The affordability of energy is a key component of wellbeing and economic growth. Over the next decade energy prices are likely to rise due to:
increases in wholesale electricity and gas costs as a result of increasing fossil fuel prices and an increase in the deployment of renewables;
government policies aimed at reducing carbon emissions, including taxation; and
the investment in infrastructure that is required.
In addition to this, energy prices are increasingly volatile due to the direct influence of a number of factors including:
declining indigenous energy production in the UK;
an increased reliance on international markets;
increased global demand;
index links between oil and gas markets; and,
actions of some energy-supplying countries.
Domestic energy bills tend to reflect global commodity prices. For energy consumers in the UK, this tends to mean that when wholesale gas and oil prices rise, so does the cost of living. Ofgem – the energy market regulator – has estimated that if the market was left as it is today, annual average household electricity bills could rise by more than fifty percent by 2030 Project Discovery: Options for delivering secure and sustainable energy supplies (Ofgem, 2010).
Government is putting in place a range of energy policies designed to reduce our dependence on fossil fuels and encourage the development and uptake of low carbon energy technologies. The introduction of these policies, whilst supporting the growth of the renewable energy industry, distorts the conventional energy market and drives an increase in the cost of energy.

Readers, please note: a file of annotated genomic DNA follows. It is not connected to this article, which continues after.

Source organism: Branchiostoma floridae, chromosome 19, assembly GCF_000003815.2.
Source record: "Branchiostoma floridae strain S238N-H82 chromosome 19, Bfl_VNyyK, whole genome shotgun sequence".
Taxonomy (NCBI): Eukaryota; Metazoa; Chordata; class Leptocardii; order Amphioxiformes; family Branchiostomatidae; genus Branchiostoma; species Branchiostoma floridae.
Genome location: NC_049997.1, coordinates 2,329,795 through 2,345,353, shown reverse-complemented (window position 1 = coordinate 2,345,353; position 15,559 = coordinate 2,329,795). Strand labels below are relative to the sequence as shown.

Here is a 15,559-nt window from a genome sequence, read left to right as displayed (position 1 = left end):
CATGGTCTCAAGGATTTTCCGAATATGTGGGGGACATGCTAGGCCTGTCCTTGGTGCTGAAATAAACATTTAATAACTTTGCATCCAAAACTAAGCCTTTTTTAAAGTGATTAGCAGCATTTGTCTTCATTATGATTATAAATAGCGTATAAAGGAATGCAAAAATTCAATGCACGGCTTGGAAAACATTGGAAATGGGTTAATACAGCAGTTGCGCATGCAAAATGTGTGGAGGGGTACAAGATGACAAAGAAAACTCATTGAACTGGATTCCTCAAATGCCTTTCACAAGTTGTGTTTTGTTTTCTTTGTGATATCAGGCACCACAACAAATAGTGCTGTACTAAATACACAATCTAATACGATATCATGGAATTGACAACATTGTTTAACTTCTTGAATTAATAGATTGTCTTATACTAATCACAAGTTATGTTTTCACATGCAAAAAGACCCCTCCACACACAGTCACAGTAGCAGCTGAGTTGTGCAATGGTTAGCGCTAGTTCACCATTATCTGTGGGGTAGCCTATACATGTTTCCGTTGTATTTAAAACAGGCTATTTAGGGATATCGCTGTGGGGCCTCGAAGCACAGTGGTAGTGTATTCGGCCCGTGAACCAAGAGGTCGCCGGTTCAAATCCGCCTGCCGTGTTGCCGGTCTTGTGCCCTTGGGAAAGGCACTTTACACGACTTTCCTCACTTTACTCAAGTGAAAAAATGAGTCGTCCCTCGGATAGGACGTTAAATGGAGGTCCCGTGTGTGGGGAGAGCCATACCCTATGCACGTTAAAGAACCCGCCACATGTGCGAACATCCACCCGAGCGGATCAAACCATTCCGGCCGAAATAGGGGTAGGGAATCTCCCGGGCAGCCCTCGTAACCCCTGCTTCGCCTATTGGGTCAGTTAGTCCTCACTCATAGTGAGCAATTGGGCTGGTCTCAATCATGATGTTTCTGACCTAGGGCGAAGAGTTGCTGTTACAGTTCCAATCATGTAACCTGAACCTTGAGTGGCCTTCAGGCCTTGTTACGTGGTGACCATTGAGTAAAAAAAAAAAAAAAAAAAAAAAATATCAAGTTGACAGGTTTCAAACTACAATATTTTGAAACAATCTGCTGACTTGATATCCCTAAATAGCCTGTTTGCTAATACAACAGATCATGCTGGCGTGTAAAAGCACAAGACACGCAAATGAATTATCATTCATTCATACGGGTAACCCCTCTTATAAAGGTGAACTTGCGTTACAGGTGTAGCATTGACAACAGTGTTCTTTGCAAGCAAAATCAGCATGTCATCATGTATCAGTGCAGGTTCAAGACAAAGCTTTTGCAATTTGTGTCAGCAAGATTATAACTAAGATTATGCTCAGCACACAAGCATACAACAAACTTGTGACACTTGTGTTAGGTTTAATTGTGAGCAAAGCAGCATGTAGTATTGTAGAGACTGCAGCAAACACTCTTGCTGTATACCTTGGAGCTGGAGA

The increasing cost and volatility of energy prices will impact on the cost of delivering services, and therefore increase the proportion of the County Council’s budget apportioned to energy.
Over time, as energy prices increase, the County Council could be using a higher percentage of its total budget to pay for energy (particularly if budget pressures remain). This will impact on the available budget for delivering other key service areas.
Carbon taxes will also have a significant impact on the cost of energy. As Government’s energy policy leads to high carbon energy becoming more expensive, the County Council will need to undertake long term financial projections and develop strategies to generate and procure low carbon energy, and reduce energy consumption, to help reduce the impact to the County Council from future price rises.
Increased impact on communities (e.g. fuel poverty)
Household energy bills have increased substantially in recent years, tracking sharp increases in energy tariffs, particularly since 2010. Should energy costs continue to rise as expected, the level of fuel poverty in Hampshire will increase. The County Council will also need to consider how to provide affordable energy for rural communities and businesses who are not connected to the grid and reliant on LPG or fuel oil.
Increasing energy costs will have a significant impact on the viability of many Small and Medium-sized Enterprises (SMEs) in Hampshire.